Determinism not only undermines blame, Smilansky argues; it also undermines praise. Imagine I do risk my life by jumping into enemy territory to perform a daring mission. Afterward, people will say that I had no choice, that my feats were merely, in Smilansky’s phrase, “an unfolding of the given,” and therefore hardly praiseworthy. And just as undermining blame would remove an obstacle to acting wickedly, so undermining praise would remove an incentive to do good. Our heroes would seem less inspiring, he argues, our achievements less noteworthy, and soon we would sink into decadence and despondency.

The info is here.

Saturday, January 19, 2019

There Is No Such Thing as Conscious Thought

Steve Ayan
Scientific American
Originally posted December 20, 2018

Here is an excerpt:

What makes you think conscious thought is an illusion?

I believe that the whole idea of conscious thought is an error. I came to this conclusion by following out the implications of the two of the main theories of consciousness. The first is what is called the Global Workspace Theory, which is associated with neuroscientists Stanislas Dehaene and Bernard Baars. Their theory states that to be considered conscious a mental state must be among the contents of working memory (the “user interface” of our minds) and thereby be available to other mental functions, such as decision-making and verbalization. Accordingly, conscious states are those that are “globally broadcast,” so to speak. The alternative view, proposed by Michael Graziano, David Rosenthal and others, holds that conscious mental states are simply those that you know of, that you are directly aware of in a way that doesn’t require you to interpret yourself. You do not have to read you own mind to know of them. Now, whichever view you adopt, it turns out that thoughts such as decisions and judgments should not be considered to be conscious. They are not accessible in working memory, nor are we directly aware of them. We merely have what I call “the illusion of immediacy”—the false impression that we know our thoughts directly.

The info is here.

Here is a link to Keith Frankish's chapter on the Illusion of Consciousness.

Thursday, January 17, 2019

Neuroethics Guiding Principles for the NIH BRAIN Initiative

Henry T. Greely, Christine Grady, Khara M. Ramos, Winston Chiong and others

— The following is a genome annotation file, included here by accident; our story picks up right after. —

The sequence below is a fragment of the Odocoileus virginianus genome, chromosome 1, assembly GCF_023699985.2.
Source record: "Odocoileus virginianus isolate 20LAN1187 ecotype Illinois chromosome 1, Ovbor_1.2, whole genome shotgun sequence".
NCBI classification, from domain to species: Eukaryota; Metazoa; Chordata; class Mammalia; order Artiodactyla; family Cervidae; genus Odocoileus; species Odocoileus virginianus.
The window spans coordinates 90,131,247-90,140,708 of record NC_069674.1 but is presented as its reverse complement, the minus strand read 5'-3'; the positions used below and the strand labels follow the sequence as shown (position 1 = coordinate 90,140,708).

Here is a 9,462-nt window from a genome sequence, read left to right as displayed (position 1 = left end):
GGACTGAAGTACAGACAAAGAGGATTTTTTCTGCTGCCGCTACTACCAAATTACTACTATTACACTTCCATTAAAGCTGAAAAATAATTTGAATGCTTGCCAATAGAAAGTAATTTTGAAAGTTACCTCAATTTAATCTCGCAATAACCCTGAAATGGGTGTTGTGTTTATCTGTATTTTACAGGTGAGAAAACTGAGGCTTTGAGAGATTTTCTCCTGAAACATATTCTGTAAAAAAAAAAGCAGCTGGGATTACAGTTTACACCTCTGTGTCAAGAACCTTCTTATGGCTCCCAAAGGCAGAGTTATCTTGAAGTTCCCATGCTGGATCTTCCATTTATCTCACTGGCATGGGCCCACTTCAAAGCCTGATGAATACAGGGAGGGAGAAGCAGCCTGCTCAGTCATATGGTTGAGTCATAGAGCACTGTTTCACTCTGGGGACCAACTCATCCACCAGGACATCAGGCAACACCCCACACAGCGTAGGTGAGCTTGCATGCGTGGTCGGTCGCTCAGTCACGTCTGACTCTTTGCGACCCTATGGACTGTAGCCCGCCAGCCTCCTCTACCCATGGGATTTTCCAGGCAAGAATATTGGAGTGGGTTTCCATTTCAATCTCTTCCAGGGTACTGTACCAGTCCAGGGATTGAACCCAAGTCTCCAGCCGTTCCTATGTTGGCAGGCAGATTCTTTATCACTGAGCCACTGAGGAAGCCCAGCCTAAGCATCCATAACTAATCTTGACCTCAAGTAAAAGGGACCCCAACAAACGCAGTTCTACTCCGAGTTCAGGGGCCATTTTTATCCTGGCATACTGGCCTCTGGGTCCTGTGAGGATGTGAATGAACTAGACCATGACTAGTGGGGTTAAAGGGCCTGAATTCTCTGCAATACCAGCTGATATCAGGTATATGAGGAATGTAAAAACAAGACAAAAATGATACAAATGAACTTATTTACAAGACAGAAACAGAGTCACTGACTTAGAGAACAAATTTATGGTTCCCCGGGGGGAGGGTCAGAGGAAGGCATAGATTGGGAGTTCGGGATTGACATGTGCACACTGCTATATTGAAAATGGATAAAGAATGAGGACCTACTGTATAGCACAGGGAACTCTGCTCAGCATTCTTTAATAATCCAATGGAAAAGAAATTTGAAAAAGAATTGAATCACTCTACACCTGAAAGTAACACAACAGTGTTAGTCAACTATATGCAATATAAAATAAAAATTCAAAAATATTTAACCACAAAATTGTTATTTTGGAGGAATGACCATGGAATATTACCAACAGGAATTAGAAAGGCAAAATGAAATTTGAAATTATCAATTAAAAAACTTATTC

Journal of Neuroscience 12 December 2018, 38 (50) 10586-10588
DOI: https://doi.org/10.1523/JNEUROSCI.2077-18.2018


Neuroscience presents important neuroethical considerations. Human neuroscience demands focused application of the core research ethics guidelines set out in documents such as the Belmont Report. Various mechanisms, including institutional review boards (IRBs), privacy rules, and the Food and Drug Administration, regulate many aspects of neuroscience research and many articles, books, workshops, and conferences address neuroethics. (Farah, 2010; Link; Link). However, responsible neuroscience research requires continual dialogue among neuroscience researchers, ethicists, philosophers, lawyers, and other stakeholders to help assess its ethical, legal, and societal implications. The Neuroethics Working Group of the National Institutes of Health (NIH) Brain Research through Advancing Innovative Neurotechnologies (BRAIN) Initiative, a group of experts providing neuroethics input to the NIH BRAIN Initiative Multi-Council Working Group, seeks to promote this dialogue by proposing the following Neuroethics Guiding Principles (Table 1).

Wednesday, August 1, 2018

Why our brains see the world as ‘us’ versus ‘them’

Leslie Henderson
The Conversation
Originally posted June 2018

Here is an excerpt:

As opposed to fear, distrust and anxiety, circuits of neurons in brain regions called the mesolimbic system are critical mediators of our sense of “reward.” These neurons control the release of the transmitter dopamine, which is associated with an enhanced sense of pleasure. The addictive nature of some drugs, as well as pathological gaming and gambling, are correlated with increased dopamine in mesolimbic circuits.